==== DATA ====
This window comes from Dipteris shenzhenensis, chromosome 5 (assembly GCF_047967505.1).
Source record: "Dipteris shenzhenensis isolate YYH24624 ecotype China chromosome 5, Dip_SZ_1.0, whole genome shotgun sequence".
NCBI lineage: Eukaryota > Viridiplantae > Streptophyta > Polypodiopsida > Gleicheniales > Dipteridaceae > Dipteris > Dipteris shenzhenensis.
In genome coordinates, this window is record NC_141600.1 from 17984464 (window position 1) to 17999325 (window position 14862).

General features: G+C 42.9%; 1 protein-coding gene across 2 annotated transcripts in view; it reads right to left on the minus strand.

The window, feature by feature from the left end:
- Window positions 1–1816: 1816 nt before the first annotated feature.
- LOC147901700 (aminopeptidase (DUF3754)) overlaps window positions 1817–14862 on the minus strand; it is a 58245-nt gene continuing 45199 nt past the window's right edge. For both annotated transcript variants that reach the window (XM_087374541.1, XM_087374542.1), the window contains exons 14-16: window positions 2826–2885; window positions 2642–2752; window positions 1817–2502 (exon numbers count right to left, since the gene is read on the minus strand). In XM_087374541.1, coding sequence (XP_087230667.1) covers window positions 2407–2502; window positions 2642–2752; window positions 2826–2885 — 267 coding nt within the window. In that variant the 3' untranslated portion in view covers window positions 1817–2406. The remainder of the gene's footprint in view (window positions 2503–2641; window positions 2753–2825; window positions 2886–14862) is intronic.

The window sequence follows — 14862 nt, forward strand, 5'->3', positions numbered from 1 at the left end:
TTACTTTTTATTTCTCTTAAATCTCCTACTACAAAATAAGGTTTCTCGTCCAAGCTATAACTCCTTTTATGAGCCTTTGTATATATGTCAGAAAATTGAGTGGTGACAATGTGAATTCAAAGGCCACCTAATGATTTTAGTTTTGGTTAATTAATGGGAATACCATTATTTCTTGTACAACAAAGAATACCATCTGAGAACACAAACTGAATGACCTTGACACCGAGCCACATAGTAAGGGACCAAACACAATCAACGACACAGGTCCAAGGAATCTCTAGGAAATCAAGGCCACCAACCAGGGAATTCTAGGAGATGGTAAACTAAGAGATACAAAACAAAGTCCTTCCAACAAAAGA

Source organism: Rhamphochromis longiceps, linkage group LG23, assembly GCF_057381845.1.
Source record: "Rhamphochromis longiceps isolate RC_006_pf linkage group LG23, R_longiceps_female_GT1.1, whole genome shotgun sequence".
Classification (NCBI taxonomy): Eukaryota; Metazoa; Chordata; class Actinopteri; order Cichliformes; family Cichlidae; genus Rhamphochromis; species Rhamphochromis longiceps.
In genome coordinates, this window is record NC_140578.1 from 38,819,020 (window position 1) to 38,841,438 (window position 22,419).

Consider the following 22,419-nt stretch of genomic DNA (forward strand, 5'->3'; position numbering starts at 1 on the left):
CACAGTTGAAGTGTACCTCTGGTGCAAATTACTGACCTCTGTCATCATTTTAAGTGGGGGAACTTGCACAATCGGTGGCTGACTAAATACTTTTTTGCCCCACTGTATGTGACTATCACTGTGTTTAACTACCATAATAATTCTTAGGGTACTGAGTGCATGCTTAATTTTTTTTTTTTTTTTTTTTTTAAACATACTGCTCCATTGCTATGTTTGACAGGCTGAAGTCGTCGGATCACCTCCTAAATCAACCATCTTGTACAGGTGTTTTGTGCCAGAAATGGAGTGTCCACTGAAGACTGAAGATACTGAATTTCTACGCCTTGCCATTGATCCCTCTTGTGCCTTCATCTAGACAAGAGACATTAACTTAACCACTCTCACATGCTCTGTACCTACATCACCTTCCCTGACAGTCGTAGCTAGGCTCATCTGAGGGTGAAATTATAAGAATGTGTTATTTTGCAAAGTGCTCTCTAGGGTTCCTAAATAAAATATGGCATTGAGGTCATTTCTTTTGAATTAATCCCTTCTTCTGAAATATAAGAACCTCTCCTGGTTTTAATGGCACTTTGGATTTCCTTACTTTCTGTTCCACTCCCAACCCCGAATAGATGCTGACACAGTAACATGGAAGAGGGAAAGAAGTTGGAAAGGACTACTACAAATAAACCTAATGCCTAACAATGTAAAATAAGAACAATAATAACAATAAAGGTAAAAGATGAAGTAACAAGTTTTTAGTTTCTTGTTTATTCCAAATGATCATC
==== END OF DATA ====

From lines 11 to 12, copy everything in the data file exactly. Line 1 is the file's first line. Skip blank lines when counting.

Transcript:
Source organism: Rhamphochromis longiceps, linkage group LG23, assembly GCF_057381845.1.
Source record: "Rhamphochromis longiceps isolate RC_006_pf linkage group LG23, R_longiceps_female_GT1.1, whole genome shotgun sequence".